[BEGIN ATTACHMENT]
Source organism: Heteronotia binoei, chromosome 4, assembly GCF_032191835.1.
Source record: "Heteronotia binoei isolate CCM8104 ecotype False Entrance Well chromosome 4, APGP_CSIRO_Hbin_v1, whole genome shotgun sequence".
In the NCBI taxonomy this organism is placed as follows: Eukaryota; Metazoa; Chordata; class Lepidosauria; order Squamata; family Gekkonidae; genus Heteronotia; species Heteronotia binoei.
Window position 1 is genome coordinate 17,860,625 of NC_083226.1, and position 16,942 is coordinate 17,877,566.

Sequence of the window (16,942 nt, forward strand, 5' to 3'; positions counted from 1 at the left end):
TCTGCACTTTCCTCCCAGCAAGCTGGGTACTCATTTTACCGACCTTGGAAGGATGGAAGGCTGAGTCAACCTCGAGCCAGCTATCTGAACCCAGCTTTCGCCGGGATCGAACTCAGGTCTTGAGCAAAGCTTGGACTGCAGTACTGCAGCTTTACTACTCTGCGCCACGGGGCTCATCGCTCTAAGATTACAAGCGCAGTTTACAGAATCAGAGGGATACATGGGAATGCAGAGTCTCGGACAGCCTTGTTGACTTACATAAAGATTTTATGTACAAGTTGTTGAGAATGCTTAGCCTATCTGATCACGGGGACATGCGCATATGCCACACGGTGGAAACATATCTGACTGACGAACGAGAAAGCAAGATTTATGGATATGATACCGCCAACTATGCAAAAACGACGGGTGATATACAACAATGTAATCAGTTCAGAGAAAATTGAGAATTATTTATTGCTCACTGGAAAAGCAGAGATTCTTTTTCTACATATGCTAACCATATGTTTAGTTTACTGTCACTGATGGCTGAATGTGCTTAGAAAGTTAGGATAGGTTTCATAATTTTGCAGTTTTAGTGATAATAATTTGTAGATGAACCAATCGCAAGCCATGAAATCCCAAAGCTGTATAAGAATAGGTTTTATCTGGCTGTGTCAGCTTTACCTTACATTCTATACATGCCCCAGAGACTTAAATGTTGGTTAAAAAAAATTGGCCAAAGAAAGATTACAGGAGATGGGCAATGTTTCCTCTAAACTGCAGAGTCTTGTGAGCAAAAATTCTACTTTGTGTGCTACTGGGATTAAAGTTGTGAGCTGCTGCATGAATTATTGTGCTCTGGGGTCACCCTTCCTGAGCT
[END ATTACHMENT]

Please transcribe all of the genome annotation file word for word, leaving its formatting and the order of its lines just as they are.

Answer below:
Source organism: Heteronotia binoei, chromosome 4, assembly GCF_032191835.1.
Source record: "Heteronotia binoei isolate CCM8104 ecotype False Entrance Well chromosome 4, APGP_CSIRO_Hbin_v1, whole genome shotgun sequence".
In the NCBI taxonomy this organism is placed as follows: Eukaryota; Metazoa; Chordata; class Lepidosauria; order Squamata; family Gekkonidae; genus Heteronotia; species Heteronotia binoei.
Window position 1 is genome coordinate 17,860,625 of NC_083226.1, and position 16,942 is coordinate 17,877,566.

Sequence of the window (16,942 nt, forward strand, 5' to 3'; positions counted from 1 at the left end):
TCTGCACTTTCCTCCCAGCAAGCTGGGTACTCATTTTACCGACCTTGGAAGGATGGAAGGCTGAGTCAACCTCGAGCCAGCTATCTGAACCCAGCTTTCGCCGGGATCGAACTCAGGTCTTGAGCAAAGCTTGGACTGCAGTACTGCAGCTTTACTACTCTGCGCCACGGGGCTCATCGCTCTAAGATTACAAGCGCAGTTTACAGAATCAGAGGGATACATGGGAATGCAGAGTCTCGGACAGCCTTGTTGACTTACATAAAGATTTTATGTACAAGTTGTTGAGAATGCTTAGCCTATCTGATCACGGGGACATGCGCATATGCCACACGGTGGAAACATATCTGACTGACGAACGAGAAAGCAAGATTTATGGATATGATACCGCCAACTATGCAAAAACGACGGGTGATATACAACAATGTAATCAGTTCAGAGAAAATTGAGAATTATTTATTGCTCACTGGAAAAGCAGAGATTCTTTTTCTACATATGCTAACCATATGTTTAGTTTACTGTCACTGATGGCTGAATGTGCTTAGAAAGTTAGGATAGGTTTCATAATTTTGCAGTTTTAGTGATAATAATTTGTAGATGAACCAATCGCAAGCCATGAAATCCCAAAGCTGTATAAGAATAGGTTTTATCTGGCTGTGTCAGCTTTACCTTACATTCTATACATGCCCCAGAGACTTAAATGTTGGTTAAAAAAAATTGGCCAAAGAAAGATTACAGGAGATGGGCAATGTTTCCTCTAAACTGCAGAGTCTTGTGAGCAAAAATTCTACTTTGTGTGCTACTGGGATTAAAGTTGTGAGCTGCTGCATGAATTATTGTGCTCTGGGGTCACCCTTCCTGAGCT